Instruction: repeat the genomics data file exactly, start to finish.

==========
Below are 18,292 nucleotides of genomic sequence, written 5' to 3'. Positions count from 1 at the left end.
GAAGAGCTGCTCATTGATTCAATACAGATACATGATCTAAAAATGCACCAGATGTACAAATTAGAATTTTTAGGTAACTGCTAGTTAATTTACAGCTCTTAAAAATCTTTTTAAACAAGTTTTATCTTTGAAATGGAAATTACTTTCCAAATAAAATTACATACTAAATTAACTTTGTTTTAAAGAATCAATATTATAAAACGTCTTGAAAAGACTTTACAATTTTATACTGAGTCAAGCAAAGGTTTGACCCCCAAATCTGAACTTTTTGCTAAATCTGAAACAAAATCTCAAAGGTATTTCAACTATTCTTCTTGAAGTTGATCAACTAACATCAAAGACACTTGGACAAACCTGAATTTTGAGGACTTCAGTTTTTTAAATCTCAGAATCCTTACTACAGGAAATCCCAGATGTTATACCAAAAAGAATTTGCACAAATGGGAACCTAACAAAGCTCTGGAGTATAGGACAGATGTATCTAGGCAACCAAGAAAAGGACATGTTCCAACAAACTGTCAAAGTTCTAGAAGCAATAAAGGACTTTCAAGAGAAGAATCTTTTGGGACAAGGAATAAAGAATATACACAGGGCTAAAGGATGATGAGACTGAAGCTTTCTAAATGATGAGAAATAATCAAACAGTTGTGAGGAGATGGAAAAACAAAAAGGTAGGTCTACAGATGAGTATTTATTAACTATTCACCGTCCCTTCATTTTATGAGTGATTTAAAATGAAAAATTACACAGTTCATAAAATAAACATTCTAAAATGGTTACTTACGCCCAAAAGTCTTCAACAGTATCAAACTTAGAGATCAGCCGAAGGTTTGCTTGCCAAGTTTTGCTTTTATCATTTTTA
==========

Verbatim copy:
Below are 18,292 nucleotides of genomic sequence, written 5' to 3'. Positions count from 1 at the left end.
GAAGAGCTGCTCATTGATTCAATACAGATACATGATCTAAAAATGCACCAGATGTACAAATTAGAATTTTTAGGTAACTGCTAGTTAATTTACAGCTCTTAAAAATCTTTTTAAACAAGTTTTATCTTTGAAATGGAAATTACTTTCCAAATAAAATTACATACTAAATTAACTTTGTTTTAAAGAATCAATATTATAAAACGTCTTGAAAAGACTTTACAATTTTATACTGAGTCAAGCAAAGGTTTGACCCCCAAATCTGAACTTTTTGCTAAATCTGAAACAAAATCTCAAAGGTATTTCAACTATTCTTCTTGAAGTTGATCAACTAACATCAAAGACACTTGGACAAACCTGAATTTTGAGGACTTCAGTTTTTTAAATCTCAGAATCCTTACTACAGGAAATCCCAGATGTTATACCAAAAAGAATTTGCACAAATGGGAACCTAACAAAGCTCTGGAGTATAGGACAGATGTATCTAGGCAACCAAGAAAAGGACATGTTCCAACAAACTGTCAAAGTTCTAGAAGCAATAAAGGACTTTCAAGAGAAGAATCTTTTGGGACAAGGAATAAAGAATATACACAGGGCTAAAGGATGATGAGACTGAAGCTTTCTAAATGATGAGAAATAATCAAACAGTTGTGAGGAGATGGAAAAACAAAAAGGTAGGTCTACAGATGAGTATTTATTAACTATTCACCGTCCCTTCATTTTATGAGTGATTTAAAATGAAAAATTACACAGTTCATAAAATAAACATTCTAAAATGGTTACTTACGCCCAAAAGTCTTCAACAGTATCAAACTTAGAGATCAGCCGAAGGTTTGCTTGCCAAGTTTTGCTTTTATCATTTTTA